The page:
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Circulation of E-newspapers: Regulations and Restrictions


The COVID-19 pandemic has grossly affected almost every industry in a negative fashion and newspaper distribution is no exception. This led to the alternative of e-newspapers which are usually in a PDF format so as to be conveniently readable on any mobile device. However, with this solution came a unique predicament relating to copyright law in India when media conglomerate Dainik Bhaskar published a report declaring that sharing e-newspapers on social media platforms is illegal and actionable. Their claims were backed by an advisory issued by the Indian Newspaper Society to its members. This was immediately challenged by a fact check conducted by India Today which concluded that sharing virtual newspapers is legal as long as the same is freely available.

Grounds of Legality

Currently, there are at least two variants to approaching the legality behind the sharing of e-newspapers on the basis of their respective subscription models or lack thereof and the other one relating to a media company’s terms and conditions or lack thereof. The first approach was used in India Today and advocates that payment is all that is necessary to stop a person from sharing the information but if the same is freely provided then it can be shared without any consequences.

The second approach is considerably more focused on determining the legal basis of circulation as it deals with the terms and conditions set by the e-newspaper company. On these grounds, if the terms of usage as provided by the media house disallow the circulation of their virtual newspapers then it would be unlawful irrespective of the fact that the user has paid for the service.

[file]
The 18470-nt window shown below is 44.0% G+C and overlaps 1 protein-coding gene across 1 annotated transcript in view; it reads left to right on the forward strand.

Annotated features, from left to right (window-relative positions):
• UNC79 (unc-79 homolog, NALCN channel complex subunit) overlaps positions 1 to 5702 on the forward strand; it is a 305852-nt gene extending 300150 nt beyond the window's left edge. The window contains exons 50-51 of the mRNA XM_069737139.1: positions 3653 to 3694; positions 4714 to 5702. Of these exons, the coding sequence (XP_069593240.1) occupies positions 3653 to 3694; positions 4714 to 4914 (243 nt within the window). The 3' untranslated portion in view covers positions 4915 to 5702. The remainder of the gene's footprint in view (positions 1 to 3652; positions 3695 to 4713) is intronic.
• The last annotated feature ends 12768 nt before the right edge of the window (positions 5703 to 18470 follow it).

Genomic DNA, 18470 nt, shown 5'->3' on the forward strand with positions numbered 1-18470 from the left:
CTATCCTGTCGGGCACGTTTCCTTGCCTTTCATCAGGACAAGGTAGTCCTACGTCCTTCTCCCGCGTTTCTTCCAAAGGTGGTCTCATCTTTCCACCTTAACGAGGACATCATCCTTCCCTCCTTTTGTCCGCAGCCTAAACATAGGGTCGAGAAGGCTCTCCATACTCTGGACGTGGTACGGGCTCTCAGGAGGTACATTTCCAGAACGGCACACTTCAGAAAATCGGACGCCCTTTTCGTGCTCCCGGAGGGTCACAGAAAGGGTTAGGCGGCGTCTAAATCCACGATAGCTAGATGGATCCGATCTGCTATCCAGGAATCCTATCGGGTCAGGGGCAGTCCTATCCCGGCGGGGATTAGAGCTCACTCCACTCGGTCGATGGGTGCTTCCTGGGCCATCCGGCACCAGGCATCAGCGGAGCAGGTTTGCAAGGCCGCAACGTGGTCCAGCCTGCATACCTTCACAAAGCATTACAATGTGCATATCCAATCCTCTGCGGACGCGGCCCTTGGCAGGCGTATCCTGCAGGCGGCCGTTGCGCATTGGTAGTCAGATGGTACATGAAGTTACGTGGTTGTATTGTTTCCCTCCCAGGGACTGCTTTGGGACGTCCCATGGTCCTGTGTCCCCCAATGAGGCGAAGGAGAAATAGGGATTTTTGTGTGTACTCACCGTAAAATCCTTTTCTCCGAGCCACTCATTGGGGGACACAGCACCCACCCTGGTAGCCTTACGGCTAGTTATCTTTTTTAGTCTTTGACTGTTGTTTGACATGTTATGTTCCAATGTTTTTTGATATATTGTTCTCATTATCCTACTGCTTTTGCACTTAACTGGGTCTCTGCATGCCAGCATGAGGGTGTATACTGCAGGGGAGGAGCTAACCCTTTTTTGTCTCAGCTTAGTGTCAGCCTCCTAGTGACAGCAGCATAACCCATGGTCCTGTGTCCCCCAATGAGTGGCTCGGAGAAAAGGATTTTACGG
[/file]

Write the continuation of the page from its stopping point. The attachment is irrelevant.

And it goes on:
However, if no such terms are expressed then the issue takes a rather confusing turn as there is more than one way of interpreting its legal basis. Firstly, one could apply the doctrine of implied license, wherein it is laid down that absence of any legal provisions makes for a virtual license to the users who could then convert the service as per their convenience within certain bounds. This ostensibly includes the circulation of virtual newspapers on social media platforms.

Lastly, in the context of the Copyright Act, 1957 of India, Section 52(1)(a)(ii) and (iii) of the same would come into play as it deals with ‘fair use’ of any literary or artistic material and thus prevents extreme enforcement of copyright laws. According to this provision, sharing, circulating, or reporting the content of an e-newspaper would be lawful but limited as it must not be carried out in contravention of the law. Therefore, the practice of sharing virtual newspapers on social media platforms would not be subject to scrutiny unless it overtly leads to copyright infringement


To sum up, while there are many ways to understand if the circulation of e-newspapers is unlawful or not, the most coherent way of tackling such copyright infringement is to go through the terms and conditions of its publisher and act accordingly. Since this approach would provide the user with absolute clarity, it easily overcomes any limitations of its alternative methods. As the saying goes “It’s better to be safe than sorry” and surely, spending a couple of extra minutes to avoid a lawsuit definitely fits the phrase.


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